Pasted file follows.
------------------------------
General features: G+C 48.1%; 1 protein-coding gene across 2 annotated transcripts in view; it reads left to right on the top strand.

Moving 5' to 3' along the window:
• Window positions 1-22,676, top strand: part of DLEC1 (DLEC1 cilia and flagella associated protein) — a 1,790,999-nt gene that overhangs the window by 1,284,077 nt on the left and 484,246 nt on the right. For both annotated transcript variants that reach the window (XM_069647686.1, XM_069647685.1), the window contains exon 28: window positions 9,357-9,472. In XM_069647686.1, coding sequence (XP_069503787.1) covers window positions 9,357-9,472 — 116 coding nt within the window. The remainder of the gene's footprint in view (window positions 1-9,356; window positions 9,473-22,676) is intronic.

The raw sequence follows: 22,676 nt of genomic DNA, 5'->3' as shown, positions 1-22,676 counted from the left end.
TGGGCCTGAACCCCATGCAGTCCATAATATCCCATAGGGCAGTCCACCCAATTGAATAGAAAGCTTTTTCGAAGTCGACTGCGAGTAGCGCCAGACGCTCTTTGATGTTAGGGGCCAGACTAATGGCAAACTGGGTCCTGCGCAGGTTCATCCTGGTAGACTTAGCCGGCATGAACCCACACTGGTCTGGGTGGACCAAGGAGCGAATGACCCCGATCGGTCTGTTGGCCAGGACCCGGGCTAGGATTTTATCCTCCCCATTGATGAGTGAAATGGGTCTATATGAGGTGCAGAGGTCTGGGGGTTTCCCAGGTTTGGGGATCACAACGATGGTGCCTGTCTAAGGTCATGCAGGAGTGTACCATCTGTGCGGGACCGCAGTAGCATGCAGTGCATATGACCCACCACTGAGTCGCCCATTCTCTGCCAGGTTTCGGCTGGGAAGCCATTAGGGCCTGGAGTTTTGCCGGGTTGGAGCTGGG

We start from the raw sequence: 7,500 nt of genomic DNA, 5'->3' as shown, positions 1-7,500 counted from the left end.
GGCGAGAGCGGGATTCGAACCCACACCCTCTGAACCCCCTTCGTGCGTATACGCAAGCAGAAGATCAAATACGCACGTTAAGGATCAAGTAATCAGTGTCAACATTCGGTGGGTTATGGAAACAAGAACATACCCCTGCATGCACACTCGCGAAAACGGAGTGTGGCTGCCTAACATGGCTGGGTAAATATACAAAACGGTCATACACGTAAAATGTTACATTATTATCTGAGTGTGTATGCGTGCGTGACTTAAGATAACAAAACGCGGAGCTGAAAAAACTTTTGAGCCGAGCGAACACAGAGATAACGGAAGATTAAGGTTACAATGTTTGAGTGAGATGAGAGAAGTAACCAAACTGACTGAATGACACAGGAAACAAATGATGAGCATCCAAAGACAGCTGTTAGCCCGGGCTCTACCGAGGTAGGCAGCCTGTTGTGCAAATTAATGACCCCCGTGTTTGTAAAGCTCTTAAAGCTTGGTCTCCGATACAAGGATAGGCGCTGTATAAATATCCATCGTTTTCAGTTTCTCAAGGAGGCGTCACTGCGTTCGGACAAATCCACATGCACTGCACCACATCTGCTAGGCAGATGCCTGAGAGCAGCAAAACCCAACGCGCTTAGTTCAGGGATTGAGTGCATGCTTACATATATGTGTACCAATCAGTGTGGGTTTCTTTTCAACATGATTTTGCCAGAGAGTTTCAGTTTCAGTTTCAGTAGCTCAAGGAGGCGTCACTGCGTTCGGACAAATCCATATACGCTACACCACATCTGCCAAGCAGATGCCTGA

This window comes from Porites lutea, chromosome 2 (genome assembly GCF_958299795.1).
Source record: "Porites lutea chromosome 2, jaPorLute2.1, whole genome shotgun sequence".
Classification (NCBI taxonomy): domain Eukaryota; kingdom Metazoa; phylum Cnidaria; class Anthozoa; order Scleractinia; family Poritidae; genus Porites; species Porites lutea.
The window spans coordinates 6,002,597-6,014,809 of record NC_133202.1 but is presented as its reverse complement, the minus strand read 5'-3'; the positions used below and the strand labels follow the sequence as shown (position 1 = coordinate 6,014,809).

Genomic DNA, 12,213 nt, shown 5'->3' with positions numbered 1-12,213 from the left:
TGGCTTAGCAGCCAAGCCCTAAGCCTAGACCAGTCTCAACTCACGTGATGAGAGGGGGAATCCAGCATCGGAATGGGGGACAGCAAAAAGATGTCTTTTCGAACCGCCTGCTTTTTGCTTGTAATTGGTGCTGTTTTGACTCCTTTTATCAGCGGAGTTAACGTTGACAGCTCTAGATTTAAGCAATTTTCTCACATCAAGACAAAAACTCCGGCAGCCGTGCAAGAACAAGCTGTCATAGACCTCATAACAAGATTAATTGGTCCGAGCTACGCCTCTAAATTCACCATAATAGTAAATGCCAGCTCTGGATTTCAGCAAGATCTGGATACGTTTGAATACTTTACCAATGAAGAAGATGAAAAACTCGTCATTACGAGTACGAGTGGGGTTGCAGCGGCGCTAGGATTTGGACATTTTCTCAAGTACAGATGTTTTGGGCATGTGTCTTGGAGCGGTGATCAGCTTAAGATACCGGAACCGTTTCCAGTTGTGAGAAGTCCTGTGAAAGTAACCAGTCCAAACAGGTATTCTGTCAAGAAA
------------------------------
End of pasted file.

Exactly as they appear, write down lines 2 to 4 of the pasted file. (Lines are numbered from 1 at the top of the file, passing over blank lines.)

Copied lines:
Moving 5' to 3' along the window:
• Window positions 1-22,676, top strand: part of DLEC1 (DLEC1 cilia and flagella associated protein) — a 1,790,999-nt gene that overhangs the window by 1,284,077 nt on the left and 484,246 nt on the right. For both annotated transcript variants that reach the window (XM_069647686.1, XM_069647685.1), the window contains exon 28: window positions 9,357-9,472. In XM_069647686.1, coding sequence (XP_069503787.1) covers window positions 9,357-9,472 — 116 coding nt within the window. The remainder of the gene's footprint in view (window positions 1-9,356; window positions 9,473-22,676) is intronic.

The raw sequence follows: 22,676 nt of genomic DNA, 5'->3' as shown, positions 1-22,676 counted from the left end.